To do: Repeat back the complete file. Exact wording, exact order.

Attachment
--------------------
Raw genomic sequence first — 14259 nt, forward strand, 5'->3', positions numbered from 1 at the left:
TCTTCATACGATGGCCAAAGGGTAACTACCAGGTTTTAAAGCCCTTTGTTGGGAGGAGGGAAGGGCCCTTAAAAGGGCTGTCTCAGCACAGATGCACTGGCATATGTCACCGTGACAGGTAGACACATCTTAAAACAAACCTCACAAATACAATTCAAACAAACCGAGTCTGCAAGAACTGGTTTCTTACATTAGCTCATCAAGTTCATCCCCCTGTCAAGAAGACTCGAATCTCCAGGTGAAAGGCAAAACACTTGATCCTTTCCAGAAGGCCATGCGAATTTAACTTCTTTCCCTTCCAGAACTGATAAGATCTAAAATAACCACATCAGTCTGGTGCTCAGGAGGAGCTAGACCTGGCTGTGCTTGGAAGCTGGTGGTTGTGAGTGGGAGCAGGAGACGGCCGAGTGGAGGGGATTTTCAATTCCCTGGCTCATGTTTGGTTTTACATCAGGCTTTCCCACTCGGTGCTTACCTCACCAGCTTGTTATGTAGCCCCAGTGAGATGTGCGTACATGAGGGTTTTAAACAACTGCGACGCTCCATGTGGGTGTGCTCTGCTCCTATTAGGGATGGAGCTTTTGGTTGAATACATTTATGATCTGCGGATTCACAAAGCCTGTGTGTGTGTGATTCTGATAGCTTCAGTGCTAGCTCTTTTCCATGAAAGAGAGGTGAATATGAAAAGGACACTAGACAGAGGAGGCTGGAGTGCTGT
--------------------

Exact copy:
Raw genomic sequence first — 14259 nt, forward strand, 5'->3', positions numbered from 1 at the left:
TCTTCATACGATGGCCAAAGGGTAACTACCAGGTTTTAAAGCCCTTTGTTGGGAGGAGGGAAGGGCCCTTAAAAGGGCTGTCTCAGCACAGATGCACTGGCATATGTCACCGTGACAGGTAGACACATCTTAAAACAAACCTCACAAATACAATTCAAACAAACCGAGTCTGCAAGAACTGGTTTCTTACATTAGCTCATCAAGTTCATCCCCCTGTCAAGAAGACTCGAATCTCCAGGTGAAAGGCAAAACACTTGATCCTTTCCAGAAGGCCATGCGAATTTAACTTCTTTCCCTTCCAGAACTGATAAGATCTAAAATAACCACATCAGTCTGGTGCTCAGGAGGAGCTAGACCTGGCTGTGCTTGGAAGCTGGTGGTTGTGAGTGGGAGCAGGAGACGGCCGAGTGGAGGGGATTTTCAATTCCCTGGCTCATGTTTGGTTTTACATCAGGCTTTCCCACTCGGTGCTTACCTCACCAGCTTGTTATGTAGCCCCAGTGAGATGTGCGTACATGAGGGTTTTAAACAACTGCGACGCTCCATGTGGGTGTGCTCTGCTCCTATTAGGGATGGAGCTTTTGGTTGAATACATTTATGATCTGCGGATTCACAAAGCCTGTGTGTGTGTGATTCTGATAGCTTCAGTGCTAGCTCTTTTCCATGAAAGAGAGGTGAATATGAAAAGGACACTAGACAGAGGAGGCTGGAGTGCTGT